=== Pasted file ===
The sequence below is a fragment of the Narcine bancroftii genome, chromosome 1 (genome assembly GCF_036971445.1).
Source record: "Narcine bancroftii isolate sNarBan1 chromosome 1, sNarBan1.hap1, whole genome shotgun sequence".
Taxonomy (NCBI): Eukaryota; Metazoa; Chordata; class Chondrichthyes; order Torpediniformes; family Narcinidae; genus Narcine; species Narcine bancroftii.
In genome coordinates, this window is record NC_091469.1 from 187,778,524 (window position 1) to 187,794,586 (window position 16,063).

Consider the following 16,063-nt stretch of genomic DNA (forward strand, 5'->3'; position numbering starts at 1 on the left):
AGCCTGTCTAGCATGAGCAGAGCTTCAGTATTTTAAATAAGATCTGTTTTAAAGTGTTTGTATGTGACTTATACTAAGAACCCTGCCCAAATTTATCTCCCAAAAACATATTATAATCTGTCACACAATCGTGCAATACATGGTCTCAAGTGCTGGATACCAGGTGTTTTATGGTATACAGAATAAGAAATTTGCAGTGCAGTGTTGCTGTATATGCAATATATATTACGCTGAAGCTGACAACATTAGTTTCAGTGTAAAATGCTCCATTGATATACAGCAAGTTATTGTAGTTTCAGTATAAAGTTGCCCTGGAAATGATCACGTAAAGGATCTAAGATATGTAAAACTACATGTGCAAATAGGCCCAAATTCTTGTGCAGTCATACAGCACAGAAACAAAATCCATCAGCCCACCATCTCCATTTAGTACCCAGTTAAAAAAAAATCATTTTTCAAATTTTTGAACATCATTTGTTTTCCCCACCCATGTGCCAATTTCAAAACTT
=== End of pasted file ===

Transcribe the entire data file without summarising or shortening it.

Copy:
The sequence below is a fragment of the Narcine bancroftii genome, chromosome 1 (genome assembly GCF_036971445.1).
Source record: "Narcine bancroftii isolate sNarBan1 chromosome 1, sNarBan1.hap1, whole genome shotgun sequence".
Taxonomy (NCBI): Eukaryota; Metazoa; Chordata; class Chondrichthyes; order Torpediniformes; family Narcinidae; genus Narcine; species Narcine bancroftii.
In genome coordinates, this window is record NC_091469.1 from 187,778,524 (window position 1) to 187,794,586 (window position 16,063).

Consider the following 16,063-nt stretch of genomic DNA (forward strand, 5'->3'; position numbering starts at 1 on the left):
AGCCTGTCTAGCATGAGCAGAGCTTCAGTATTTTAAATAAGATCTGTTTTAAAGTGTTTGTATGTGACTTATACTAAGAACCCTGCCCAAATTTATCTCCCAAAAACATATTATAATCTGTCACACAATCGTGCAATACATGGTCTCAAGTGCTGGATACCAGGTGTTTTATGGTATACAGAATAAGAAATTTGCAGTGCAGTGTTGCTGTATATGCAATATATATTACGCTGAAGCTGACAACATTAGTTTCAGTGTAAAATGCTCCATTGATATACAGCAAGTTATTGTAGTTTCAGTATAAAGTTGCCCTGGAAATGATCACGTAAAGGATCTAAGATATGTAAAACTACATGTGCAAATAGGCCCAAATTCTTGTGCAGTCATACAGCACAGAAACAAAATCCATCAGCCCACCATCTCCATTTAGTACCCAGTTAAAAAAAAATCATTTTTCAAATTTTTGAACATCATTTGTTTTCCCCACCCATGTGCCAATTTCAAAACTT